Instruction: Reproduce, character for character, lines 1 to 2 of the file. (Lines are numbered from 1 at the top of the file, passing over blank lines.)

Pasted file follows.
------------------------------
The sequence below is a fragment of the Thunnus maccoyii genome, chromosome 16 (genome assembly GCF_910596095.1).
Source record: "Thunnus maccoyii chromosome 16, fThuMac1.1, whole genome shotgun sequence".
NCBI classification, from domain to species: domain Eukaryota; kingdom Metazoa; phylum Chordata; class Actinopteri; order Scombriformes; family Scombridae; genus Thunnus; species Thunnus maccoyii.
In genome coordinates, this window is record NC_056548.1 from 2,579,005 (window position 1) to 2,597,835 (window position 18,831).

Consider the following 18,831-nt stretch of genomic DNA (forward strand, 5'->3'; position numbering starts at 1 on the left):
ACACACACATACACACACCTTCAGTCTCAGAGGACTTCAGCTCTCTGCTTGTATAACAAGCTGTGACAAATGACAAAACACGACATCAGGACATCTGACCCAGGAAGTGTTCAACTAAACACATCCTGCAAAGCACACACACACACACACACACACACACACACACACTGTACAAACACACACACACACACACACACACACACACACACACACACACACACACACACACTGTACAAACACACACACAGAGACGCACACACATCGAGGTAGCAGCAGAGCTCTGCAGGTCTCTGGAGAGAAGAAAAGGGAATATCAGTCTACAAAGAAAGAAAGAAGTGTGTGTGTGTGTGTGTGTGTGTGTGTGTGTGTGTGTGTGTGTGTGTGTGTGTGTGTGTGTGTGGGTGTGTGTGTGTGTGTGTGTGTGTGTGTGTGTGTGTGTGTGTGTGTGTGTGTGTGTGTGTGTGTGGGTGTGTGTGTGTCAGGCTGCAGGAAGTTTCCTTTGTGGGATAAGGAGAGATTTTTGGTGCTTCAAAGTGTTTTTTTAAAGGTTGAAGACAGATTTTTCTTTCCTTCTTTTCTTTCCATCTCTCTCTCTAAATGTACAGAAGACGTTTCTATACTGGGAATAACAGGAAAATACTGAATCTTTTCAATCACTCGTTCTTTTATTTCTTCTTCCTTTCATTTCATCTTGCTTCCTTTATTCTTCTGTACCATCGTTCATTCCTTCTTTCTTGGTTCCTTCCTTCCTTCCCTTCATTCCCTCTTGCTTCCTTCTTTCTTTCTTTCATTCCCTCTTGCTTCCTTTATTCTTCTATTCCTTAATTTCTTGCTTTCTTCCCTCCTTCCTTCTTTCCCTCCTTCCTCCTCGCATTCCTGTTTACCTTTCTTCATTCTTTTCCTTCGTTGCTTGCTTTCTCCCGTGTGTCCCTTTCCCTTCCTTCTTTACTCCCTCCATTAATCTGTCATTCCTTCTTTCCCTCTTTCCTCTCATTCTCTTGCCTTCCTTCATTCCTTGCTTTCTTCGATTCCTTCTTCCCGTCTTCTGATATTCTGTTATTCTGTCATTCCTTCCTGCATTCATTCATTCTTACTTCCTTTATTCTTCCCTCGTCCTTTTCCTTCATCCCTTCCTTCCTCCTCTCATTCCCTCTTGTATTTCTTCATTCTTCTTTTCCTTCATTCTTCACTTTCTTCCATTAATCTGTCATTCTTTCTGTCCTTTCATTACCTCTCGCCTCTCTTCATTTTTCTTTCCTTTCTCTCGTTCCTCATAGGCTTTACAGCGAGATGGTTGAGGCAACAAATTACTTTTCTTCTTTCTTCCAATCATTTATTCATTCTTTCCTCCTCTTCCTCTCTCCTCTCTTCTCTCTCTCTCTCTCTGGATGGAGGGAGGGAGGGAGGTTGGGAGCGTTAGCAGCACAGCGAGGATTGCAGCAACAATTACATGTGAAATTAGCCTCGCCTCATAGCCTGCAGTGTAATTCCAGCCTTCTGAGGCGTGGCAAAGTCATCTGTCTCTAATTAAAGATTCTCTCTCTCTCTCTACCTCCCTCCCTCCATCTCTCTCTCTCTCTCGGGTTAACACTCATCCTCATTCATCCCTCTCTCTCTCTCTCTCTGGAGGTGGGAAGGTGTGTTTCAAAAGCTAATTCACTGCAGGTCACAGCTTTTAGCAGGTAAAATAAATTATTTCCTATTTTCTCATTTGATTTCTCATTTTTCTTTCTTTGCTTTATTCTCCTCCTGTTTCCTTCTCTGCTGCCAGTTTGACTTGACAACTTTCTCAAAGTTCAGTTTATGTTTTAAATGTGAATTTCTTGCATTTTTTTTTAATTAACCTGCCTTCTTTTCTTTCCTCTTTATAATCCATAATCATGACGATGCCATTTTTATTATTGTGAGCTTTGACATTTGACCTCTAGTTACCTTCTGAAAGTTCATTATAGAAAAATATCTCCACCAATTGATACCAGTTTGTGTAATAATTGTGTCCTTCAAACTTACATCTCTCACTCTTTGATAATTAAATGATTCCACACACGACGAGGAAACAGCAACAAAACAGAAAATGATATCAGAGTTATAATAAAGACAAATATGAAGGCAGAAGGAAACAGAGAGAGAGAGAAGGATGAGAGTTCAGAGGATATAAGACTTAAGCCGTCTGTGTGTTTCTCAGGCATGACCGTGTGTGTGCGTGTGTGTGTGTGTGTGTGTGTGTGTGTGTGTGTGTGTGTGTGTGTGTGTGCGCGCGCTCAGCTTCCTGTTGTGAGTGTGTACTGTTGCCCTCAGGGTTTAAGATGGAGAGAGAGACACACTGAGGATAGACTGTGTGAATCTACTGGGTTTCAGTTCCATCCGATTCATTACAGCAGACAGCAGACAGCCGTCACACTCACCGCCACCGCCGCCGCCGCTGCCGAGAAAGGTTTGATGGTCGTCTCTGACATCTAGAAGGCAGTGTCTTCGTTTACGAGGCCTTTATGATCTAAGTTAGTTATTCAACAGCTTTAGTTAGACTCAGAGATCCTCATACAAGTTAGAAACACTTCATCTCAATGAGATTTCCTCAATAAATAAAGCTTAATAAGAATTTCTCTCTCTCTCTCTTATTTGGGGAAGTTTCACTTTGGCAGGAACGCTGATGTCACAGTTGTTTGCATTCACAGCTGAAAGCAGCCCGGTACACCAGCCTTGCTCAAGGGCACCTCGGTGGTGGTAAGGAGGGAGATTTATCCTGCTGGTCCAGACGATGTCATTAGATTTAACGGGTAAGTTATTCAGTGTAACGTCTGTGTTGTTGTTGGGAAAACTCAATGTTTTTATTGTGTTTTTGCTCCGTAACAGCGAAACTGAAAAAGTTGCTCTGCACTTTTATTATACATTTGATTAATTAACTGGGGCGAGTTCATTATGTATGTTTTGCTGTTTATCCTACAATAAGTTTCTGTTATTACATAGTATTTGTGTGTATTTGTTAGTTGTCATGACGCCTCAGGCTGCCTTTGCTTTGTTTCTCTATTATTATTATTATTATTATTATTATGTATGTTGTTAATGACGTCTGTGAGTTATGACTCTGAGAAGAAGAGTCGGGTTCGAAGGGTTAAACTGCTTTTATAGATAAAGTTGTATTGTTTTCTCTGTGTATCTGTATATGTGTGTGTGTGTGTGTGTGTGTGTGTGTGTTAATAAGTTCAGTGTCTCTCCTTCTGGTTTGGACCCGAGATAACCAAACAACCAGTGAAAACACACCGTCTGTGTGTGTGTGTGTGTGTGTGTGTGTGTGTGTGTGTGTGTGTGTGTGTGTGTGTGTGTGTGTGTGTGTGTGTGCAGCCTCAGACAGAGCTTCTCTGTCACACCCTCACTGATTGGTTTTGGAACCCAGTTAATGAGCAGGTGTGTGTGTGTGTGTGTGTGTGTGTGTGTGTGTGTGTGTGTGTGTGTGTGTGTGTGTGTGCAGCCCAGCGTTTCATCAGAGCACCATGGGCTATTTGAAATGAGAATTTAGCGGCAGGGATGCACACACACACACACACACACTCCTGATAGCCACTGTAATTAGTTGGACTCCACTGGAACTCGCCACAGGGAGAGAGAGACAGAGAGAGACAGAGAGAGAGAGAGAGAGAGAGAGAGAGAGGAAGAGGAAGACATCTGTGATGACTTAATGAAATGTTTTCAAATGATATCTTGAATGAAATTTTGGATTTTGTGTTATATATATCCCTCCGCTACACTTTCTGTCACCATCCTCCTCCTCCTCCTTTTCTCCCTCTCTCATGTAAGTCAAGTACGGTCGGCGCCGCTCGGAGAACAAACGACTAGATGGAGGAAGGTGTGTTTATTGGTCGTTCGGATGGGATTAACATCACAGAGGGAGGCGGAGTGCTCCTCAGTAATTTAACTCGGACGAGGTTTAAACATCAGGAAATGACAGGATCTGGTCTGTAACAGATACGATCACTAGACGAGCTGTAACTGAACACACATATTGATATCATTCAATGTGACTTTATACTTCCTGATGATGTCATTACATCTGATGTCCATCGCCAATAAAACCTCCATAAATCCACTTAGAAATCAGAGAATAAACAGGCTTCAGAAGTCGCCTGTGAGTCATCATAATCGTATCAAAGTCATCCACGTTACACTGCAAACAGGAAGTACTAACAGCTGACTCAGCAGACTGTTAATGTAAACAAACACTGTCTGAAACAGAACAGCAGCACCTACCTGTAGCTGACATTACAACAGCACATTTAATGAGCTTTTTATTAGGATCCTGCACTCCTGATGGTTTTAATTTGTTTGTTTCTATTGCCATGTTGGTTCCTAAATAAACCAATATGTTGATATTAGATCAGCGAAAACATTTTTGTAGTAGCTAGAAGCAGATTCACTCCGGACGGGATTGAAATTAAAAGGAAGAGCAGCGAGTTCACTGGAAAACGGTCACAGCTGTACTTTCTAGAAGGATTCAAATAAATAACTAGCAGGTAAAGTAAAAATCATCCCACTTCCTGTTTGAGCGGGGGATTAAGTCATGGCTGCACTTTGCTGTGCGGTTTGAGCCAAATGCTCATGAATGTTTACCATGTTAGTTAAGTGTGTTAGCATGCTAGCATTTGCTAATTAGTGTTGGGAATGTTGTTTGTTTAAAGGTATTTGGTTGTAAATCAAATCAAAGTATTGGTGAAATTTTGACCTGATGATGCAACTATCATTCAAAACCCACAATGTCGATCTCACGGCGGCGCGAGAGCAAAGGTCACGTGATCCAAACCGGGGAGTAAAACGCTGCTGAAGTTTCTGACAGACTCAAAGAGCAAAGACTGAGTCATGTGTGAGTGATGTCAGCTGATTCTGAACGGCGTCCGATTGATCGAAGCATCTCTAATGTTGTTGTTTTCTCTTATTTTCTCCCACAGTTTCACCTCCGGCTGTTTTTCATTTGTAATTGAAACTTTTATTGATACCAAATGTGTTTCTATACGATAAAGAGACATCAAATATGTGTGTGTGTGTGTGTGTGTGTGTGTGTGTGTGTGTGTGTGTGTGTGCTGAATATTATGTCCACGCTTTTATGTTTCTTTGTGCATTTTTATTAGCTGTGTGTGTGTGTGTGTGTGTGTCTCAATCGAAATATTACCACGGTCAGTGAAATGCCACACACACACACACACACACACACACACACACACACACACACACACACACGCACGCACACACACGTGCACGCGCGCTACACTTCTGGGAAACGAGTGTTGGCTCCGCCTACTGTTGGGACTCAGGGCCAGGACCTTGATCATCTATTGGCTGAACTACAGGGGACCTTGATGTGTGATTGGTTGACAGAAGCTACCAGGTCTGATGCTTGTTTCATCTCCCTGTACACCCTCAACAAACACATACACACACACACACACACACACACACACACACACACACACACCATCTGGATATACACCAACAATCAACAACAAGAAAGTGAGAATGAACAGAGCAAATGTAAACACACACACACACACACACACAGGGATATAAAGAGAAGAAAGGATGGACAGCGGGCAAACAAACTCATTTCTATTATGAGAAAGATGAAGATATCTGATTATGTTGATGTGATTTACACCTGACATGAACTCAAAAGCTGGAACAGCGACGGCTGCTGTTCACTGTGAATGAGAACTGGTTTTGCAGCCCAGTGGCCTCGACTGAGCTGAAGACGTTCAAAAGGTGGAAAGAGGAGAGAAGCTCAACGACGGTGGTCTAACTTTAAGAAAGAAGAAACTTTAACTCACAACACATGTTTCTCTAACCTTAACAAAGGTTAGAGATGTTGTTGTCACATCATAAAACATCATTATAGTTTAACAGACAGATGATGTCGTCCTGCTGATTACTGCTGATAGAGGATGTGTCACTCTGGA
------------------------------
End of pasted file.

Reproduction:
The sequence below is a fragment of the Thunnus maccoyii genome, chromosome 16 (genome assembly GCF_910596095.1).
Source record: "Thunnus maccoyii chromosome 16, fThuMac1.1, whole genome shotgun sequence".